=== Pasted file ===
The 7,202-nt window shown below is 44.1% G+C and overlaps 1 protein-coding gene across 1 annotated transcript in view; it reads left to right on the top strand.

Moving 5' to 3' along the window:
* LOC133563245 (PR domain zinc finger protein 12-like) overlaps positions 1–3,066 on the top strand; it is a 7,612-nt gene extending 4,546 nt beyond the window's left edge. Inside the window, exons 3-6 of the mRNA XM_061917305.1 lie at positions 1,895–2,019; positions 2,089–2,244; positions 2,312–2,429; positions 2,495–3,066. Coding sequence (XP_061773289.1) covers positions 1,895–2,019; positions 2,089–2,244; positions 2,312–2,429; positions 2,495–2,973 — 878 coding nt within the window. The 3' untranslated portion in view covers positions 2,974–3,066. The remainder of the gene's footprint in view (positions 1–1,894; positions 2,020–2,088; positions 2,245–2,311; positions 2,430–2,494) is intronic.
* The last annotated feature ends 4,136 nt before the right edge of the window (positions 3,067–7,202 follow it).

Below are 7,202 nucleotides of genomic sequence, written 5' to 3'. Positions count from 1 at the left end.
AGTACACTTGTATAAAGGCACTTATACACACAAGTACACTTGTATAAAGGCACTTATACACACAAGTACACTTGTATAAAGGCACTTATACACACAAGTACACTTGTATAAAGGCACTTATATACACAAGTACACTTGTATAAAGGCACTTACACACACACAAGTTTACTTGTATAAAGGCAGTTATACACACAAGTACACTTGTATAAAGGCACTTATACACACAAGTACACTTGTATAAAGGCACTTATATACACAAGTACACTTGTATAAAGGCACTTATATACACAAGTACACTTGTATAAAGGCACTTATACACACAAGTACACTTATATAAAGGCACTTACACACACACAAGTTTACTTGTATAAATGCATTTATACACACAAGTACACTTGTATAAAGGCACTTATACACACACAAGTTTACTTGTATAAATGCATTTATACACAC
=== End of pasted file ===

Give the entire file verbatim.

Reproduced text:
The 7,202-nt window shown below is 44.1% G+C and overlaps 1 protein-coding gene across 1 annotated transcript in view; it reads left to right on the top strand.

Moving 5' to 3' along the window:
* LOC133563245 (PR domain zinc finger protein 12-like) overlaps positions 1–3,066 on the top strand; it is a 7,612-nt gene extending 4,546 nt beyond the window's left edge. Inside the window, exons 3-6 of the mRNA XM_061917305.1 lie at positions 1,895–2,019; positions 2,089–2,244; positions 2,312–2,429; positions 2,495–3,066. Coding sequence (XP_061773289.1) covers positions 1,895–2,019; positions 2,089–2,244; positions 2,312–2,429; positions 2,495–2,973 — 878 coding nt within the window. The 3' untranslated portion in view covers positions 2,974–3,066. The remainder of the gene's footprint in view (positions 1–1,894; positions 2,020–2,088; positions 2,245–2,311; positions 2,430–2,494) is intronic.
* The last annotated feature ends 4,136 nt before the right edge of the window (positions 3,067–7,202 follow it).

Below are 7,202 nucleotides of genomic sequence, written 5' to 3'. Positions count from 1 at the left end.
AGTACACTTGTATAAAGGCACTTATACACACAAGTACACTTGTATAAAGGCACTTATACACACAAGTACACTTGTATAAAGGCACTTATACACACAAGTACACTTGTATAAAGGCACTTATATACACAAGTACACTTGTATAAAGGCACTTACACACACACAAGTTTACTTGTATAAAGGCAGTTATACACACAAGTACACTTGTATAAAGGCACTTATACACACAAGTACACTTGTATAAAGGCACTTATATACACAAGTACACTTGTATAAAGGCACTTATATACACAAGTACACTTGTATAAAGGCACTTATACACACAAGTACACTTATATAAAGGCACTTACACACACACAAGTTTACTTGTATAAATGCATTTATACACACAAGTACACTTGTATAAAGGCACTTATACACACACAAGTTTACTTGTATAAATGCATTTATACACAC